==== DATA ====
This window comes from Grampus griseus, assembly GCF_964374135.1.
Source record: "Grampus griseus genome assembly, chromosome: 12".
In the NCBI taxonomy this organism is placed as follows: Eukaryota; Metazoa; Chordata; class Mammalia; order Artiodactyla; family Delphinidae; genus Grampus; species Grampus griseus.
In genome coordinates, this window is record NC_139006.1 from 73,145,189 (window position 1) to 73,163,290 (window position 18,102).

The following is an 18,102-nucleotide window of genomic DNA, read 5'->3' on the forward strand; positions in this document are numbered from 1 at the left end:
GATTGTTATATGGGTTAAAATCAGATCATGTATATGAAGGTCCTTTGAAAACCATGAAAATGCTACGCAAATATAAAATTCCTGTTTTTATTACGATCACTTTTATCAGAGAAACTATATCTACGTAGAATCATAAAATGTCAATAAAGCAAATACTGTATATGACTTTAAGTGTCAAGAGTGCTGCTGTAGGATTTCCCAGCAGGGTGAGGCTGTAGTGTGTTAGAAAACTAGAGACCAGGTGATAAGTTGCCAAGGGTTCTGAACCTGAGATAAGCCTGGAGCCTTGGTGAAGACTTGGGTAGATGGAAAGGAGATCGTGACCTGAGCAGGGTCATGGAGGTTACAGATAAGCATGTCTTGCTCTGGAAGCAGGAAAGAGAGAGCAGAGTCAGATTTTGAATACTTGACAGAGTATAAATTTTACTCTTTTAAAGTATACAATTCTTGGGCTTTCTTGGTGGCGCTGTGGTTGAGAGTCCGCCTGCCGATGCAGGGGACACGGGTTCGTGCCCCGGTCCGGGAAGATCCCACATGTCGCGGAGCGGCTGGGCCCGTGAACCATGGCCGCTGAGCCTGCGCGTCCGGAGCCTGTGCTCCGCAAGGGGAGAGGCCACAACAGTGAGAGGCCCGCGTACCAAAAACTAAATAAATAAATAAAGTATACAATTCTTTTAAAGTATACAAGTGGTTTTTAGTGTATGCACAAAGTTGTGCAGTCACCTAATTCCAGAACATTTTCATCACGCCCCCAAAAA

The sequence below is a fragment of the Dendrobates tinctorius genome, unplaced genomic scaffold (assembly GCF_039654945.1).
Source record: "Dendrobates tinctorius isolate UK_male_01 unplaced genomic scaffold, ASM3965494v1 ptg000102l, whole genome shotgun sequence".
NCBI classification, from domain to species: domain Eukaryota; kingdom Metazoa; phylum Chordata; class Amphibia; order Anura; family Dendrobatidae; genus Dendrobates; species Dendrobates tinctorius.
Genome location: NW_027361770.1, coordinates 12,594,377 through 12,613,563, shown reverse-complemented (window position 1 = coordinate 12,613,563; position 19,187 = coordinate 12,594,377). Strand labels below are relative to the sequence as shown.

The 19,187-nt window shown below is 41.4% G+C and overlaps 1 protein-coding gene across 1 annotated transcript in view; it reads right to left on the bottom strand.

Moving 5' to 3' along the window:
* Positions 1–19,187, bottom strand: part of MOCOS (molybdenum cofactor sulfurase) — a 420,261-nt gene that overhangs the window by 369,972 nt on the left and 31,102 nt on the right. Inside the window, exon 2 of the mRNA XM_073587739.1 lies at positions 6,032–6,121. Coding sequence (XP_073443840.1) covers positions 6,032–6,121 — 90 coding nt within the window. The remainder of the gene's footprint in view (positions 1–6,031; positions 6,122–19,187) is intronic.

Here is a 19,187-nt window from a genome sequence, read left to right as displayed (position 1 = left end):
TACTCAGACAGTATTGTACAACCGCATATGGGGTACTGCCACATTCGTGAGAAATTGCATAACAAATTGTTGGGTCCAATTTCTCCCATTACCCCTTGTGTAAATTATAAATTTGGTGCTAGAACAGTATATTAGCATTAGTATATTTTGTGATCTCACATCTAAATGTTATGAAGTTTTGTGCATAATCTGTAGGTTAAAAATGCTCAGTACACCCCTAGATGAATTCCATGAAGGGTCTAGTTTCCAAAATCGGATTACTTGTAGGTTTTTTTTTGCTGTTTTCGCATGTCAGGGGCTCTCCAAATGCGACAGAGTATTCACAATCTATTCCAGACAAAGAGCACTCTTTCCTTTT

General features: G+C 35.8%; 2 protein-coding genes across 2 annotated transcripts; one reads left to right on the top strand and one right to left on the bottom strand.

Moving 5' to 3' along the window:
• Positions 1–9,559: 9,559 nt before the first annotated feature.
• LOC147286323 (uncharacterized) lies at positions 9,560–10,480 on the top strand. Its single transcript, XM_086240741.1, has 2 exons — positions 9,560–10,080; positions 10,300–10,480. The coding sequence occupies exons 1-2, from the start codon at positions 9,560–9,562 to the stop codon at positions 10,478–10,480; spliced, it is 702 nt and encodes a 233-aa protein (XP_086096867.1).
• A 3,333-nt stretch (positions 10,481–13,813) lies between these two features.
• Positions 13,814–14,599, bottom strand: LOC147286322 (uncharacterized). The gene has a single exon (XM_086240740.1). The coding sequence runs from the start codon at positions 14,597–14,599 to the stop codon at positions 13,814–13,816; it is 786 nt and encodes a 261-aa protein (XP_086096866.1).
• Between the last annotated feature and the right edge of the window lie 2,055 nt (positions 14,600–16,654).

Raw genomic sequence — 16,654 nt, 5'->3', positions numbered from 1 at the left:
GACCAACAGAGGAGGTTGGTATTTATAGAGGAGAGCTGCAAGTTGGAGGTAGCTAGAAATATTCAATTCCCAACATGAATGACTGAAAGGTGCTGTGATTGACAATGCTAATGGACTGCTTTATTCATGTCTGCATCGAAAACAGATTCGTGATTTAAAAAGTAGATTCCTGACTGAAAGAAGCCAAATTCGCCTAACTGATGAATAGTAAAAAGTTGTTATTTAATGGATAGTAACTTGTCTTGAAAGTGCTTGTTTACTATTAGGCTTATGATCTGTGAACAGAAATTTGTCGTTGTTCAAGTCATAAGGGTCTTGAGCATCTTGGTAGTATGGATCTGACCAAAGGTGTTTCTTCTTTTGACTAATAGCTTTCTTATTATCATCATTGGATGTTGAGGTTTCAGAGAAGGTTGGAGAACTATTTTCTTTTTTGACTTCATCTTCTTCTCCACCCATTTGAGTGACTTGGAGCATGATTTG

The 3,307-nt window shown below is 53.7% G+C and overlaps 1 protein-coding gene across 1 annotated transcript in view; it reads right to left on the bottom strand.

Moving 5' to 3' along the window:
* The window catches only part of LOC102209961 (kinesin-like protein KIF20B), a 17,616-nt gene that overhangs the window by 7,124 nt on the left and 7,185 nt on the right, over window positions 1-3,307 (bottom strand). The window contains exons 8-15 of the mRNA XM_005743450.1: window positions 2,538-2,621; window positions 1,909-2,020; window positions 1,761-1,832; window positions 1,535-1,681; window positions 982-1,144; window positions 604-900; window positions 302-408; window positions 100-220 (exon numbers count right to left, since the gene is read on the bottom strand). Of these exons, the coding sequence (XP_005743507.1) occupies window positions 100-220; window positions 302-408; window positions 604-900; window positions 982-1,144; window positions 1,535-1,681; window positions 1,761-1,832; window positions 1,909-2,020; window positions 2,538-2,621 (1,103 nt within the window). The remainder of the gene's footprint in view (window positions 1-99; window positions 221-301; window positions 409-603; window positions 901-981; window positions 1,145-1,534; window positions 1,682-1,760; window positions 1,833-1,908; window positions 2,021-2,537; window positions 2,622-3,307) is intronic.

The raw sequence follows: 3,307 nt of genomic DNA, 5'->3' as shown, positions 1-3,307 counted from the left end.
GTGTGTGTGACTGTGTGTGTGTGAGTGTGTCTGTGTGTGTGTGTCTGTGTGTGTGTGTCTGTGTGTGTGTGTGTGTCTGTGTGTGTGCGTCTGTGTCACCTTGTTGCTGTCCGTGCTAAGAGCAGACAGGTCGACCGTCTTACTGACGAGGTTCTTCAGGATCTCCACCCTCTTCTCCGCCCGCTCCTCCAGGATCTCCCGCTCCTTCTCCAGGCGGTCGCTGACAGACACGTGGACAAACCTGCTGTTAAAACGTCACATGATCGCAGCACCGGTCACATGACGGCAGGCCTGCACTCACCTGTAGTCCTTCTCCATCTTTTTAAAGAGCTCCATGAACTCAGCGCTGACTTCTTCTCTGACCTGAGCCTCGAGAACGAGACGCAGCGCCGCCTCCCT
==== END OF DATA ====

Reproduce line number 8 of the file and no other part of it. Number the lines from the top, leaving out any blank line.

Source record: "Dendrobates tinctorius isolate UK_male_01 unplaced genomic scaffold, ASM3965494v1 ptg000102l, whole genome shotgun sequence".